For the first 20 years of my life, I, like millions of Catholics in America (including clergy) did everything a faithful Catholic should do. Yet I never understood the biblical command to humble myself and repent; admit there is absolutely nothing I could do to save myself (if I could, why His sacrificial, substitutionary death?); respond to God's initiative and make a personal decision to put my total trust in the person and finished work of Jesus Christ alone to save and forgive me.
Whether you are a pope, a Mother Theresa wannabe, a Catholic priest or nun, a college student, a senator or president, the CEO of a corporation or a humble maid at the Comfort Inn, every single person must come to grips with whether or not he or she will make the quality decision to transfer their trust in themselves to the one who was punished in our place on the cross so we might be pardoned and begin a new life as a genuinely converted disciple of Jesus Christ.
"For I am not ashamed of the gospel of Christ. For it is the power of God for salvation" (Rom. 1:16a). The crushing reality is that many (possibly all) of these pedophile priests never truly repented and most likely were never supernaturally born again.
3. Pope Francis Publicly Repent on Behalf of Those Whose Hidden Sins Have Devastated Multitudes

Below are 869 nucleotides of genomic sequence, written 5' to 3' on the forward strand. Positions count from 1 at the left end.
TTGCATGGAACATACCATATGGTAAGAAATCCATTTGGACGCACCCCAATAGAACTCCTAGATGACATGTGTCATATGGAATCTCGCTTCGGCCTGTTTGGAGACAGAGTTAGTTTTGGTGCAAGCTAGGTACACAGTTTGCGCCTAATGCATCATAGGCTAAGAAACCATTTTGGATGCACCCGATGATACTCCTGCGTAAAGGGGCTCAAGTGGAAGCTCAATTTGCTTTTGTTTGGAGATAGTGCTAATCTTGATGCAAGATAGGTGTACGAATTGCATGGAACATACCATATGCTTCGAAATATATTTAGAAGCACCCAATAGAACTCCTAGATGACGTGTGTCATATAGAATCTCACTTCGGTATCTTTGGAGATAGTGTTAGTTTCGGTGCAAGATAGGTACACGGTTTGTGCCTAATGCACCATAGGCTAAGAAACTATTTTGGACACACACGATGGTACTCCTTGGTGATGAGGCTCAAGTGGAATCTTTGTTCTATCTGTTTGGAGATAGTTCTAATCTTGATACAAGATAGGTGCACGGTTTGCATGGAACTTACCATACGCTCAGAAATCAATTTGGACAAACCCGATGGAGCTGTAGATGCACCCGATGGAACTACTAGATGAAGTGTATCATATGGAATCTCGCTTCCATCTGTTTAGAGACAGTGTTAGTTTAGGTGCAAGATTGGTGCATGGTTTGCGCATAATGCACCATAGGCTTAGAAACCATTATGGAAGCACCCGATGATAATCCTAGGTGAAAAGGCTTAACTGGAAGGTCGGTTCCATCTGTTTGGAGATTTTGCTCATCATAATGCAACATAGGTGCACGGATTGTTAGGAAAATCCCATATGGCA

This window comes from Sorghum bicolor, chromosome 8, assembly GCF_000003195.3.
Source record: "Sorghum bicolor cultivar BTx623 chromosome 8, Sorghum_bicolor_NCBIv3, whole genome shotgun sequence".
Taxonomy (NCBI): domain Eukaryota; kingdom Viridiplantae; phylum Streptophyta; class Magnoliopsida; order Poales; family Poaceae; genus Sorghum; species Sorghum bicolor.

Scripture tells us that "Godly sorrow produces repentance that leads to salvation" (2 Cor. 7:10a). The only one who can help bring healing and hopefully touch hearts of understandably skeptical and cynical people is the Shepherd of the Catholic flock. Senior leaders who knew what was happening in decades past should have come forward but there is now no excuse. Sins must be addressed biblically, quickly and forthrightly.
Years ago, when I took a course on Catholicism at the Catholic University of America in Washington, D.C., the instructor confided in us "tongue-in-cheek" that "The Catholic Church never really admits it is wrong but simply publishes new decrees to go forward!"
No. No. No!
Here's the deal: Before more damage is done and our adversary has further opportunity to destroy the reputation of Catholic Christianity in America, now is the time for Pope Francis to walk in the humility of Jesus and the beloved St. Francis he emulates by speaking an act of contrition to the watching world that is waiting. No more cover-ups.
"He who covers his sins will not prosper, but whoever confesses and forsakes them will have mercy" (Prov. 28:13).